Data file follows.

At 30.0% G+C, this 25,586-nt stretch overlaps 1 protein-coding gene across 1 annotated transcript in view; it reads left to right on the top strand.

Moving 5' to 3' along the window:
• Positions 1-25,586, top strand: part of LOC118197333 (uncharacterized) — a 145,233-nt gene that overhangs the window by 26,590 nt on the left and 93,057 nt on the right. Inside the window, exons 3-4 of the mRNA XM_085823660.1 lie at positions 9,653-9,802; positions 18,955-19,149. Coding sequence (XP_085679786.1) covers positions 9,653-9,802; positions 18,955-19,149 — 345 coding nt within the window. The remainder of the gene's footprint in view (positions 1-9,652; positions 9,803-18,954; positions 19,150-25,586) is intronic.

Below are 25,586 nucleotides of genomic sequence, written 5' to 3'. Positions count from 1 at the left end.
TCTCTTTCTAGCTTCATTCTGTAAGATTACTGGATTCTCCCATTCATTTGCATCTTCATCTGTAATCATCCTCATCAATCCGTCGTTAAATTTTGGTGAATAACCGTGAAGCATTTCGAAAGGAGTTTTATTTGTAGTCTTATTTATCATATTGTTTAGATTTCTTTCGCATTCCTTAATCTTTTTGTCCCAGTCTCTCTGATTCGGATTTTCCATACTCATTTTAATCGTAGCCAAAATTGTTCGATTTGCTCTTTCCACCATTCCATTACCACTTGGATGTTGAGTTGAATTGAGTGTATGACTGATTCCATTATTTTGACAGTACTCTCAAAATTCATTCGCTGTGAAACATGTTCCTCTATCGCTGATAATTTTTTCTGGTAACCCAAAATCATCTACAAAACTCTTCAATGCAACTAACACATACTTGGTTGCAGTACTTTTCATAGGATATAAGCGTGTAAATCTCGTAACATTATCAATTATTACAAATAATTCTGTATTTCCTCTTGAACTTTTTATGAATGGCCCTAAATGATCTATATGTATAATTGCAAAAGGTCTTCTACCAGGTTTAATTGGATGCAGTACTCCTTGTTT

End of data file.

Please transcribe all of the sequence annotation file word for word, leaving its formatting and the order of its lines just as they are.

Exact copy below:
At 30.0% G+C, this 25,586-nt stretch overlaps 1 protein-coding gene across 1 annotated transcript in view; it reads left to right on the top strand.

Moving 5' to 3' along the window:
• Positions 1-25,586, top strand: part of LOC118197333 (uncharacterized) — a 145,233-nt gene that overhangs the window by 26,590 nt on the left and 93,057 nt on the right. Inside the window, exons 3-4 of the mRNA XM_085823660.1 lie at positions 9,653-9,802; positions 18,955-19,149. Coding sequence (XP_085679786.1) covers positions 9,653-9,802; positions 18,955-19,149 — 345 coding nt within the window. The remainder of the gene's footprint in view (positions 1-9,652; positions 9,803-18,954; positions 19,150-25,586) is intronic.

Below are 25,586 nucleotides of genomic sequence, written 5' to 3'. Positions count from 1 at the left end.
TCTCTTTCTAGCTTCATTCTGTAAGATTACTGGATTCTCCCATTCATTTGCATCTTCATCTGTAATCATCCTCATCAATCCGTCGTTAAATTTTGGTGAATAACCGTGAAGCATTTCGAAAGGAGTTTTATTTGTAGTCTTATTTATCATATTGTTTAGATTTCTTTCGCATTCCTTAATCTTTTTGTCCCAGTCTCTCTGATTCGGATTTTCCATACTCATTTTAATCGTAGCCAAAATTGTTCGATTTGCTCTTTCCACCATTCCATTACCACTTGGATGTTGAGTTGAATTGAGTGTATGACTGATTCCATTATTTTGACAGTACTCTCAAAATTCATTCGCTGTGAAACATGTTCCTCTATCGCTGATAATTTTTTCTGGTAACCCAAAATCATCTACAAAACTCTTCAATGCAACTAACACATACTTGGTTGCAGTACTTTTCATAGGATATAAGCGTGTAAATCTCGTAACATTATCAATTATTACAAATAATTCTGTATTTCCTCTTGAACTTTTTATGAATGGCCCTAAATGATCTATATGTATAATTGCAAAAGGTCTTCTACCAGGTTTAATTGGATGCAGTACTCCTTGTTT